How to Exercise
A lot of people feel challenged with getting started with exercising.
I know I did.
I’d been getting what I felt was a fair amount of exercise through recreation and lifestyle, but I didn’t know how to get started with a more structured exercise practice that could help me move toward a goal…and help make up for more time spent indoors and on the computer. Basically, the kind of exercise practice that could make the difference between diminishing capacity as I age, or increasing my capacity.
If you’ve struggled with your own exercise practice you might enjoy this list of what I’ve learned thus far about exercise.
- Having both big reasons and reasons that motivate you now will help get you to show up when you don’t feel like it.
- When you start to make measurable progress you get excited to see more measurable progress.
- Measurable progress involves a number. Number of seconds, repetitions, pounds, inches.
- There’s also hard to measure progress, like feelings, which are also important, but because they’re more subjective we can get into second guessing whether they’re happening, which can get us questioning whether any of this is worth it.
- Slow adaptation over time is real and reliable. It is, in fact, inevitable, which is comforting when we’re trying to use it to progress in the direction of our choice.
- Something that looks impossible to us, has a starting point. So we don’t have to push ourselves to do the impossible. We just have to choose the starting point that’s right for us and keep showing up. The rest will be the result of slow adaptation over time.
- When we get fluent or proficient with something it gets boring. So to keep exercise interesting we keep progressing it.
- Once we have a starting point, we show up and practice until the thing gets easy, or maybe not even quite easy, just doable and slightly less challenging than it was when we started. When it gets doable we add more complexity, or more weight or slow it down or speed it up or do it in a different way that increases the challenge, and then we practice with that until we can do it.
- To see clearly, beyond a shadow of a doubt, that something that you couldn’t do 3 months ago is now something you can do is an amazing, positive, transformative experience. It’s an experience that you want to keep having. This is a big part of the motivation to show up day after day.
- Progress can happen fast, from one day to the next or one week to the next.
- I know that having a streak (not missing a session) can motivate some people. Whatever works. But I don’t think about streaks. Every time I show up feels like choosing a new beginning. The moment I show up I’m making a choice to move in the direction of my positive future. So missing 4 days or a week doesn’t feel like a defeat. It’s something that happened, for whatever variety of reasons, but today I’m making a choice to move toward the future I want.
- Likewise having to regress (to make easier) an exercise is not a defeat. Sometimes it happens for an identifiable reason, like having missed four days, or switching back to doing an exercise after a period of working with a different one. But sometimes it happens for no known reason. One day I could do something and the next day it feels too hard.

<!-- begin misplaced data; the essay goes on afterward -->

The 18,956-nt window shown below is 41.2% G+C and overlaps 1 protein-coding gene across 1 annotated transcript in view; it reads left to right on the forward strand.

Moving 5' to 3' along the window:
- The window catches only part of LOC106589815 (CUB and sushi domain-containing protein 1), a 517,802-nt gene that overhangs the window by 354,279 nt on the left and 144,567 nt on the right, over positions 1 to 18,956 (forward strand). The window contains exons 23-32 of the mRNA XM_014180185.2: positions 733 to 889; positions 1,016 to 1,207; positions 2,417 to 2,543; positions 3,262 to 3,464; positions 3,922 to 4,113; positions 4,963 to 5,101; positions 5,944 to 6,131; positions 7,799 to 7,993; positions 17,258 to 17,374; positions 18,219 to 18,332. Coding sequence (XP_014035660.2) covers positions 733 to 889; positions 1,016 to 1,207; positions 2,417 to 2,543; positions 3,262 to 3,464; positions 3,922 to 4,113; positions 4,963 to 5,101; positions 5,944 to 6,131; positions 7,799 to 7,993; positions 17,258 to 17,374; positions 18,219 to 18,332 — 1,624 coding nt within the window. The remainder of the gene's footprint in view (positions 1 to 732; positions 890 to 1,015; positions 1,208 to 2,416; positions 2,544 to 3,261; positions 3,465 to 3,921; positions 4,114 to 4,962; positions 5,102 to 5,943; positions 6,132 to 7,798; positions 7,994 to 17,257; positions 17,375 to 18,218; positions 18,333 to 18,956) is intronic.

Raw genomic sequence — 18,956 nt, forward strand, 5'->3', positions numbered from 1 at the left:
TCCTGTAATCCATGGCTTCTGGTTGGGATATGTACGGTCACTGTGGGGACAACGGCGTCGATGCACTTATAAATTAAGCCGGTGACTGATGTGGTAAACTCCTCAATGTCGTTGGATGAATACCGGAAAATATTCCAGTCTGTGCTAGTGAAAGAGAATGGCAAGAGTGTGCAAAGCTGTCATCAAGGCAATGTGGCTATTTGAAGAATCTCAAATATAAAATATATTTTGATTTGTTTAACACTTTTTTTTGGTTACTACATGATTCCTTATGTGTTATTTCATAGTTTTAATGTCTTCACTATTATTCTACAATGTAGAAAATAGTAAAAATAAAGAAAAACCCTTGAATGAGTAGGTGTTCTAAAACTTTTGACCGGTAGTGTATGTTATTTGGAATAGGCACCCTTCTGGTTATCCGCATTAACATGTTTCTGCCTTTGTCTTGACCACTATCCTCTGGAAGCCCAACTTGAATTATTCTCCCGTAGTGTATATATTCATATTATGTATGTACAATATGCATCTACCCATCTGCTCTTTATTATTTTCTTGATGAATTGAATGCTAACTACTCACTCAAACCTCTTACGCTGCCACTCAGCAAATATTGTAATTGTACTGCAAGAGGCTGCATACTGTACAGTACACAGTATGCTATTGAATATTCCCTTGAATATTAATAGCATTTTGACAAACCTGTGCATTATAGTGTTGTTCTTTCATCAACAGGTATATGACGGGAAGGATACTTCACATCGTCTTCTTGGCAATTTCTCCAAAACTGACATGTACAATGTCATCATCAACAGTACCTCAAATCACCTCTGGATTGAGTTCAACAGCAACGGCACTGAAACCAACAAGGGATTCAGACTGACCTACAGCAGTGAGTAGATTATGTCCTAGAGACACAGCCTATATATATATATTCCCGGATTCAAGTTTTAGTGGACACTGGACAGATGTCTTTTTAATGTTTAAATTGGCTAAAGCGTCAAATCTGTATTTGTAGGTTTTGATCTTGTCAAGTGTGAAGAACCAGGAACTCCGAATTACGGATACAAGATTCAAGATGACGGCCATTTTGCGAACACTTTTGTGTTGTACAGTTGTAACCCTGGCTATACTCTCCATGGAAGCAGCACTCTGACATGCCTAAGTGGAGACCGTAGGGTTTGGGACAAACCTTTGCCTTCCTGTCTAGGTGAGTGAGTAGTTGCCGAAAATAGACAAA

- If you find in the moment that you need to regress an exercise, you just do it. It would be unkind to tell your body what it should and shouldn’t be able to do. It’s telling you, and it’s kinder to listen to that.
- Being weak one day doesn’t mean that progress isn’t happening. The days, and even weeks, can have ups and downs, but slow adaptation over time is inevitable.
- The only way to know if you’re doing an exercise “right” is to feel it from the inside. You can get the rough form of the exercise by following cues to put your body in the right position, but feeling it from the inside is the essential skill that tells you whether it’s right, whether it’s work, whether you can do it or need to make it easier, whether your body is coordinated or disorganized, whether you’re injured or risking injury.
- When things feel “right” they feel like work, but you feel solid and coordinated, like your whole body is working together. Sometimes you feel strong.
- You don’t feel strong more often during your practice as time goes on, because you keep practicing harder and harder things. When you get to feel strong are unexpected moments when you’re doing your other activities.
- One result of strength (or increased range and resilience or increased capacity) is that, not only do actions become easier, but the path that was not a path becomes an option. So, paths that you couldn’t see before (because they were impossible or had undesirable consequences) become visible. This is also thrilling and motivating.
- What it means to do an exercise “right”, is to get the work into the part of your body that you’re trying to get the work into. So there is more than one way to do an exercise and there is also more than one way to get work into a part of your body.
- There are places in your body that you don’t want to put work, or force. Avoiding or knowing how to go around those places is also part of getting the work into the place you want it.
- Since there are a lot of options for where and how to put work into your body, you can trim down those options and make easier decisions as well as making faster, measurable progress, by having a goal.
- Having a goal that feels a bit out of reach is a nice size goal.
I’m curious which of these sparks your interest? If you’d like to cut and paste it into a reply and tell me what comes up for you, I’d love to hear about it, and to explore the idea further. There’s more to say about each of these things, and I’m sure I’ll continue to learn new things as I continue along.